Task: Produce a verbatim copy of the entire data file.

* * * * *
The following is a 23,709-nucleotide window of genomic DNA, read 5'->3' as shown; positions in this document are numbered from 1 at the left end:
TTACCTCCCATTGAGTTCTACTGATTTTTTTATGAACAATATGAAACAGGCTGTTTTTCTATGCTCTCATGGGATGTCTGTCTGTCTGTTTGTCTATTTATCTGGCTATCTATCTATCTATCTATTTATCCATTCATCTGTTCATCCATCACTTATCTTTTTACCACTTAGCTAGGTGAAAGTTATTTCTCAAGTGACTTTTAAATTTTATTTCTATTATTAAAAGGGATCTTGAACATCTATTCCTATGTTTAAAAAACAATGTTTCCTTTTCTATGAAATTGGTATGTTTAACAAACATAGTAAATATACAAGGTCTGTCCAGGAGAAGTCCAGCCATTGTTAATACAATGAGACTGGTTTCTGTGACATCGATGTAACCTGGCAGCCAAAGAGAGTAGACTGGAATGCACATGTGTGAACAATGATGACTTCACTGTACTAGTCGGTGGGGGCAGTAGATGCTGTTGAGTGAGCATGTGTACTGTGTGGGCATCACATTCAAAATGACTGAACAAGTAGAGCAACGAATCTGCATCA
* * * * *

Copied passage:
The following is a 23,709-nucleotide window of genomic DNA, read 5'->3' as shown; positions in this document are numbered from 1 at the left end:
TTACCTCCCATTGAGTTCTACTGATTTTTTTATGAACAATATGAAACAGGCTGTTTTTCTATGCTCTCATGGGATGTCTGTCTGTCTGTTTGTCTATTTATCTGGCTATCTATCTATCTATCTATTTATCCATTCATCTGTTCATCCATCACTTATCTTTTTACCACTTAGCTAGGTGAAAGTTATTTCTCAAGTGACTTTTAAATTTTATTTCTATTATTAAAAGGGATCTTGAACATCTATTCCTATGTTTAAAAAACAATGTTTCCTTTTCTATGAAATTGGTATGTTTAACAAACATAGTAAATATACAAGGTCTGTCCAGGAGAAGTCCAGCCATTGTTAATACAATGAGACTGGTTTCTGTGACATCGATGTAACCTGGCAGCCAAAGAGAGTAGACTGGAATGCACATGTGTGAACAATGATGACTTCACTGTACTAGTCGGTGGGGGCAGTAGATGCTGTTGAGTGAGCATGTGTACTGTGTGGGCATCACATTCAAAATGACTGAACAAGTAGAGCAACGAATCTGCATCA